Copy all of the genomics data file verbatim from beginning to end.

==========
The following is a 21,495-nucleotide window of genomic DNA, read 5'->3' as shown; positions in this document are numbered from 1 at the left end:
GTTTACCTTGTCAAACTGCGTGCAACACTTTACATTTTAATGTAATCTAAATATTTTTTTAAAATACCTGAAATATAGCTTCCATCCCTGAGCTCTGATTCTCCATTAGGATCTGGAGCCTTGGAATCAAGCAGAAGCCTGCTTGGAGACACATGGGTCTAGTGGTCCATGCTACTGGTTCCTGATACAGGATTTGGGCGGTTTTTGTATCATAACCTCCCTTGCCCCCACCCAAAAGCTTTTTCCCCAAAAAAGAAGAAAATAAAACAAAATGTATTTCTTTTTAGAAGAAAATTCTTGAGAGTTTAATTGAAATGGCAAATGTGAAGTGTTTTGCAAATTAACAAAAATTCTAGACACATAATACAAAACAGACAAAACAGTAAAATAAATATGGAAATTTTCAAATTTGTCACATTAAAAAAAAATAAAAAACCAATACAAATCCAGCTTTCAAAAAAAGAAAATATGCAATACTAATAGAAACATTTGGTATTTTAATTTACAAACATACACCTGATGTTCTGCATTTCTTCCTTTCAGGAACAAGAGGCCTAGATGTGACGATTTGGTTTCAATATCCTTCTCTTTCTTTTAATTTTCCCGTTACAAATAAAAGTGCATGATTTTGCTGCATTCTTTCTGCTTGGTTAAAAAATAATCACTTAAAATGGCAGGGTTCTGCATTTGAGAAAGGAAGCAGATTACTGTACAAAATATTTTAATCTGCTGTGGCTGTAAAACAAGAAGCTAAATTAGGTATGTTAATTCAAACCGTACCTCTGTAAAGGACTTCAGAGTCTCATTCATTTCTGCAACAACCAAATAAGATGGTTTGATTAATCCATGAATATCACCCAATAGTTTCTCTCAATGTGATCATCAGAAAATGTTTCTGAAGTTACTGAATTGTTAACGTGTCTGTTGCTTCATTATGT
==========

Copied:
The following is a 21,495-nucleotide window of genomic DNA, read 5'->3' as shown; positions in this document are numbered from 1 at the left end:
GTTTACCTTGTCAAACTGCGTGCAACACTTTACATTTTAATGTAATCTAAATATTTTTTTAAAATACCTGAAATATAGCTTCCATCCCTGAGCTCTGATTCTCCATTAGGATCTGGAGCCTTGGAATCAAGCAGAAGCCTGCTTGGAGACACATGGGTCTAGTGGTCCATGCTACTGGTTCCTGATACAGGATTTGGGCGGTTTTTGTATCATAACCTCCCTTGCCCCCACCCAAAAGCTTTTTCCCCAAAAAAGAAGAAAATAAAACAAAATGTATTTCTTTTTAGAAGAAAATTCTTGAGAGTTTAATTGAAATGGCAAATGTGAAGTGTTTTGCAAATTAACAAAAATTCTAGACACATAATACAAAACAGACAAAACAGTAAAATAAATATGGAAATTTTCAAATTTGTCACATTAAAAAAAAATAAAAAACCAATACAAATCCAGCTTTCAAAAAAAGAAAATATGCAATACTAATAGAAACATTTGGTATTTTAATTTACAAACATACACCTGATGTTCTGCATTTCTTCCTTTCAGGAACAAGAGGCCTAGATGTGACGATTTGGTTTCAATATCCTTCTCTTTCTTTTAATTTTCCCGTTACAAATAAAAGTGCATGATTTTGCTGCATTCTTTCTGCTTGGTTAAAAAATAATCACTTAAAATGGCAGGGTTCTGCATTTGAGAAAGGAAGCAGATTACTGTACAAAATATTTTAATCTGCTGTGGCTGTAAAACAAGAAGCTAAATTAGGTATGTTAATTCAAACCGTACCTCTGTAAAGGACTTCAGAGTCTCATTCATTTCTGCAACAACCAAATAAGATGGTTTGATTAATCCATGAATATCACCCAATAGTTTCTCTCAATGTGATCATCAGAAAATGTTTCTGAAGTTACTGAATTGTTAACGTGTCTGTTGCTTCATTATGT